Major works failed to fly, including the catalogue's cover lot, Jeff Koons' porcelain sculpture Pink Panther, 1988. The work was covered by an irrevocable bid and was expected to sell for $20m-$30m. After lacklustre bidding, it hammered at $15m. The hefty expectations, however, detracted from the fact that the $16.9m total (when the buyer’s premium is added) is, nonetheless, a big increase on the previous record for a work from the series—$1.8m at Christie's in 1999—and ranks as Koons' third most expensive sale at auction. “I think it's beautiful, but it's not my style,” said fashion designer Valentino.
Sotheby's had simply gotten greedy in estimating some of the major works so aggressively. “There was a push-back against the fact that the auction house overreached. People were selective,” said New York dealer Edward Tyler-
Nahem. Andy Warhol's Sixteen Jackies, 1964, also disappointed. Estimated at $20m-$30m, it hammered at $18m (total $20.2m with premium) going to a phone bidder, underbid by Jose Mugrabi. There were two Warhol Round Jackie silkscreens from 1964 on offer, but while the first sold just above the $3m low estimate to hammer at $3.25m ($3.7m with premium added), the second failed to elicit a single bid, something dealers ascribed to the fact that it was simply an uglier picture. Ed Ruscha's oil painting Honey...I Twisted Through More Damned Traffic to Get Here, 1984, was bought in at $3.25m. The $3.5m-$4.5m estimate looked particularly punchy given the work's auction history. It first sold at Sotheby's in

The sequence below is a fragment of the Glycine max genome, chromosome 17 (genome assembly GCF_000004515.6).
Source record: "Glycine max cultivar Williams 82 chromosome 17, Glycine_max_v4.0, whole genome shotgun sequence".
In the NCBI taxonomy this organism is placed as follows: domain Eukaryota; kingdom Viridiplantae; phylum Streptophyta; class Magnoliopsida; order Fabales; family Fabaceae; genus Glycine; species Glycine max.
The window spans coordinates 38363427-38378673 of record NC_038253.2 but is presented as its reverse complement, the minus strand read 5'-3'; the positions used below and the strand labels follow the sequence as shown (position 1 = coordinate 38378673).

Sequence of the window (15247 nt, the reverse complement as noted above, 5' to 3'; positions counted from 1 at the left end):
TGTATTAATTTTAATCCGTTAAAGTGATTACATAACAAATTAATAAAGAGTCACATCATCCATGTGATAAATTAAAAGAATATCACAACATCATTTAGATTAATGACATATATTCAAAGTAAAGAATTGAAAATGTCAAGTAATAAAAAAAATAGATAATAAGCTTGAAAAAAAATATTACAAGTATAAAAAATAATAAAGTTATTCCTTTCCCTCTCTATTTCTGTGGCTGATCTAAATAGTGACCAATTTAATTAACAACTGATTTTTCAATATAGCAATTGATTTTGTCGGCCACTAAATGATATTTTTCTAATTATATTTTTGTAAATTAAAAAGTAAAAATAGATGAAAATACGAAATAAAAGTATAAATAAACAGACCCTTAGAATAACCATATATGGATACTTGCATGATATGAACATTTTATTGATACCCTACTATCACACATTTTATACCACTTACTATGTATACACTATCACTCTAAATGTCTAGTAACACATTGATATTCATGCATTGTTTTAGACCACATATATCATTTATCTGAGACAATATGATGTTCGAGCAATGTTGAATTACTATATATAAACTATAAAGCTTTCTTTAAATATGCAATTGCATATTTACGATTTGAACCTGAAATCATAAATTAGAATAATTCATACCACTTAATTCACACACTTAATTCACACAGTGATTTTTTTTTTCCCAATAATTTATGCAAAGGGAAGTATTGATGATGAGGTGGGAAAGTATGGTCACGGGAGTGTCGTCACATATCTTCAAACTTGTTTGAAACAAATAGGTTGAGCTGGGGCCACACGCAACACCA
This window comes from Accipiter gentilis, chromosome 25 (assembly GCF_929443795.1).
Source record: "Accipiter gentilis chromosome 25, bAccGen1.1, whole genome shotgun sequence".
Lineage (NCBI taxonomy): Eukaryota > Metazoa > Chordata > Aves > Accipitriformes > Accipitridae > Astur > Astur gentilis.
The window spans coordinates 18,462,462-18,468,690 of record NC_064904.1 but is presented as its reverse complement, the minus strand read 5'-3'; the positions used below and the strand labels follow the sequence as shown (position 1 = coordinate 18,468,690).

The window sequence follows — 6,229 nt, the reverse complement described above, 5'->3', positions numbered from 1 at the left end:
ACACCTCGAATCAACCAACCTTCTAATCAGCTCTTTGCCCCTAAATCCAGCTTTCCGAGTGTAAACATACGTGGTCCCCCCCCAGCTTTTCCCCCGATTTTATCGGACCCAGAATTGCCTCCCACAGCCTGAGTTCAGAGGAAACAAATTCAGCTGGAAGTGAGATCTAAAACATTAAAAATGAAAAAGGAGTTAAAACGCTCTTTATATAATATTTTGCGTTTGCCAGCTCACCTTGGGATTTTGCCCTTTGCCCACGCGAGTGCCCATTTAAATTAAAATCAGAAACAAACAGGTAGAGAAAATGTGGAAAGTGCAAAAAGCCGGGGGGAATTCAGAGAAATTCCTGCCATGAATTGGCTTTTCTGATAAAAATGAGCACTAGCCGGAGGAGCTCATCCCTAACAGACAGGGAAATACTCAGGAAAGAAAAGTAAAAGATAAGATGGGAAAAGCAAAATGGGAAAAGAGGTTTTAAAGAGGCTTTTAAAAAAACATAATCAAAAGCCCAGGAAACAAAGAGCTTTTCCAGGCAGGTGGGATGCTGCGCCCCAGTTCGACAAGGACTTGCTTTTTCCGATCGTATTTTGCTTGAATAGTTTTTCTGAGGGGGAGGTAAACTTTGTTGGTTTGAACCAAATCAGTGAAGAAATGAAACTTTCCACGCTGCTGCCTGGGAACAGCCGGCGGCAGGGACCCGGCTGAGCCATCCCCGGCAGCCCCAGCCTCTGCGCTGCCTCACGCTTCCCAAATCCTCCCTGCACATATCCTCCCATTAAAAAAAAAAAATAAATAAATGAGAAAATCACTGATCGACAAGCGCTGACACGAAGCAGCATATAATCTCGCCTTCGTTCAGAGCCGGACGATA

1989 for $297,000, and then again at Christie's in 1998 for under half the original price of $107,000. “It was totally overpriced,” said secondary market dealer Christophe Van de Weghe. “If the estimate is correct, then things will sell. The market is good, but one has to be careful,” he added. Nonetheless, there were some good results. Van de Weghe called the $5.2m hammer price for Basquiat's Erioca I, 1988 “cheap” adding, “It's an exceptional painting and was one of the last works Basquiat painted. It's an amazing piece.”
Jose Mugrabi was the successful buyer this time, vying against a phone bidder (total $5.9m, est $3.5m-$4.5m). Felix Gonzalez-Torres' was, perhaps unsurprisingly, championed by advisor Philippe Segalot, who included the artist in the auction he “curated” with Phillips de Pury in November 2010. This evening's lot, Untitled (Aparaciôn), 1991, was chased by four bidders including gallerist David Zwirner, but sold to Segalot for $1.4m (total $1.65m, est $600,000-$800,000). There was excitement in the room when Warhol's red Shadow painting leapt immediately from the $500,000 starting price to a $2m offer on the telephone, eventually selling for $4.25m (total $4.8m, est $700,000-$900,000). “It's an